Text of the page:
Elder abuse continues to be an ongoing problem in the United States. According to the National Council on Aging, it is estimated that “one in 10 Americans aged 60+ have experienced some form of elder abuse” with some estimates suggesting that as many as five million elderly in this country suffer some form of abuse each year.
The problem is not a new one in Las Vegas, either. In 2020 alone, LVMPD’s elder abuse unit submitted warrants or made arrests in 58 cases in Las Vegas. A recent case brought the matter close to home again for us.
Several people under the care of the operators of a local group home were found to be victims of neglect, living in squalor, without food and medication. Two of these operators have now been convicted and will serve time in jail for their crimes.
Mary Glenn operated group homes in Las Vegas under the name M.C. House as a domestic nonprofit corporation. Despite being a “charitable” organization, she still collected approximately $30,000 from her various homes, with residents paying between $300 and $600 a month. Many handed over their government benefits.
Ms. Helm, her husband, and another individual were arrested, and subsequently pleaded guilty in June of this year. Glenn and another associate were convicted and sentenced earlier this month.
The state of Nevada and the city of Las Vegas specifically have growing elderly populations. Consequently, charges of abuse happen increasingly.
Nevada NRS 200.5091 governs the abuse, neglect, isolation, or abandonment of older or vulnerable persons. Under this law and the state’s definition, it is unlawful to neglect, abuse, or exploit a person 60 years of age or older. Penalties can carry up to 5 years imprisonment and up to $10,000 in fines but can increase if the victim has suffered substantial physical or mental harm.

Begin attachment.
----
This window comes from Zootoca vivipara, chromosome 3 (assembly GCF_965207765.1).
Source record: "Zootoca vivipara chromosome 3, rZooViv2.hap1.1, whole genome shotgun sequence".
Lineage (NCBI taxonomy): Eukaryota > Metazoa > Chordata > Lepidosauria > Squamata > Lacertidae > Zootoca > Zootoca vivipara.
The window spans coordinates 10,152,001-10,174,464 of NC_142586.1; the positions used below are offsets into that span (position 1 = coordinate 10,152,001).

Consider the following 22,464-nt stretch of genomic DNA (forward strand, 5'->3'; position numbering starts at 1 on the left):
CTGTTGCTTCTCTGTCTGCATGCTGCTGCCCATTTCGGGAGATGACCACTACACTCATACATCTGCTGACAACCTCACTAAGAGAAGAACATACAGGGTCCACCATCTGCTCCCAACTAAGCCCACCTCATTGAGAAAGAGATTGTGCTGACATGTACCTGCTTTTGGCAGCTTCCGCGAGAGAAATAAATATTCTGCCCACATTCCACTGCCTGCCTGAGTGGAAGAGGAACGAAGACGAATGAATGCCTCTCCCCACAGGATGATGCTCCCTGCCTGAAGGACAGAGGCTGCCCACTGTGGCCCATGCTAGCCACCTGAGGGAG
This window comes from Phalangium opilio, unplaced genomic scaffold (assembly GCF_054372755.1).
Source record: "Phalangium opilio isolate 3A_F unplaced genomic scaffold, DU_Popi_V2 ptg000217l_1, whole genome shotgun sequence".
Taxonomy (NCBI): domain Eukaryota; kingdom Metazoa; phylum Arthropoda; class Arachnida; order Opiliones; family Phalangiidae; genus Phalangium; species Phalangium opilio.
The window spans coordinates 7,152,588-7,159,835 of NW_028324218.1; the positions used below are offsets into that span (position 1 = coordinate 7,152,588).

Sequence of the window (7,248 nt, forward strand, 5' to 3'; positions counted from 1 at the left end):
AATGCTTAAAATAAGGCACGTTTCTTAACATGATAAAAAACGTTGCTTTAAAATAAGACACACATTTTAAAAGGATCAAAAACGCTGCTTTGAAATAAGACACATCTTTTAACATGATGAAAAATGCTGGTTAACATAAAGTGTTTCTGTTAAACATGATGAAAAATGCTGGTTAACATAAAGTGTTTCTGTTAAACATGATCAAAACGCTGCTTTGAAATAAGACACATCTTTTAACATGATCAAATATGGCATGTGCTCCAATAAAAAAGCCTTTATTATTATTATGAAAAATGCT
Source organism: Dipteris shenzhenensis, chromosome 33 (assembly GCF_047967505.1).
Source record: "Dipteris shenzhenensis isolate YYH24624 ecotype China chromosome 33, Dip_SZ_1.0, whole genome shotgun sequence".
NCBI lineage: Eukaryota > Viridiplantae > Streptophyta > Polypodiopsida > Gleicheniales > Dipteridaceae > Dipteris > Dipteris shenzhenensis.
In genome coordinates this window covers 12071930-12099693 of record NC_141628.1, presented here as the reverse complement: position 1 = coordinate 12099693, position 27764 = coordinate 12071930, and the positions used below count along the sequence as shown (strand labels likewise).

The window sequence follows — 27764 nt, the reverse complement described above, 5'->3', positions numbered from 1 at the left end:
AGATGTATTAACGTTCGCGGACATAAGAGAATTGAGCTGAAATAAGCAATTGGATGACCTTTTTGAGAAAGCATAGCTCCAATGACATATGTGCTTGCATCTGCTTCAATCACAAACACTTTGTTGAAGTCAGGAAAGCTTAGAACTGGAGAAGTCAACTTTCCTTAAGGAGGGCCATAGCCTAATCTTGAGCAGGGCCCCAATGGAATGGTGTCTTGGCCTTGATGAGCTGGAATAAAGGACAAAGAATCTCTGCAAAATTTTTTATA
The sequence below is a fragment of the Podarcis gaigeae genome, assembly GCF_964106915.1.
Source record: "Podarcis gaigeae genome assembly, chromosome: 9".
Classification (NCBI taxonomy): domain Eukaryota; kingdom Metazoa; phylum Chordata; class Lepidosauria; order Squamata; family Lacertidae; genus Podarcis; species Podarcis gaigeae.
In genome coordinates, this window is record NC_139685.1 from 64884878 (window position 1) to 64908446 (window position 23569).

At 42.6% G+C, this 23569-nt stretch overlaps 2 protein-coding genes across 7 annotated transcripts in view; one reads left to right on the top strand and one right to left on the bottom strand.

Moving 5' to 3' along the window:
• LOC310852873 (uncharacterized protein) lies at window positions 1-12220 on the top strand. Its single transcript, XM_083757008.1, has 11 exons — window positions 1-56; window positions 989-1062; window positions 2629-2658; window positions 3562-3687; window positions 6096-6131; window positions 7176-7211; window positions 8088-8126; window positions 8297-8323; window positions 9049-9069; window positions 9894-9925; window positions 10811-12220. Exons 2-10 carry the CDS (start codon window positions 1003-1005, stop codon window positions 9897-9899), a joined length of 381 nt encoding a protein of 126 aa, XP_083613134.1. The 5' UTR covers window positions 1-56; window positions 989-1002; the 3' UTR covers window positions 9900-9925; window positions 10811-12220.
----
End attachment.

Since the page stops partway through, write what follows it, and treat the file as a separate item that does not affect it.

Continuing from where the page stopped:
When caring for an elderly adult, caretakers and family members are often dealing with those who suffer from dementia and other cognitive and physical disabilities. Elderly adults may fall, become confused, or have difficulty discerning reality from their own cognitive imperceptions.
Anyone responsible for an older adult should understand the responsibilities as well as the liabilities of their caretaker role. Any failure to fulfill legal responsibilities and ensure the safety of the person under that care can lead to criminal charges. Even false claims of abuse or neglect can lead to these charges.
Elder abuse charges will often begin with allegations against a family member, caretaker, guardian, or a report of suspected abuse to Adult Protective Services. Although most reports of elder abuse are valid, unfortunately, family members and caretakers can be wrongfully accused in some cases. Fortunately, in order for the prosecution of elder abuse in Nevada to be successful, there must be proof of intentional infliction of pain, injury, mental anguish, or deprivation of necessary items.
If you are facing charges of elderly abuse, a criminal record will affect the rest of your life. Caretakers who are facing false charges of elder abuse and neglect are encouraged to seek legal counsel. There are many defenses available for these types of charges, and an experienced criminal defense lawyer can assist with skilled insight and experience.
If you have been falsely accused of elderly abuse in Nevada, contact the criminal defense team at LV Criminal Defense.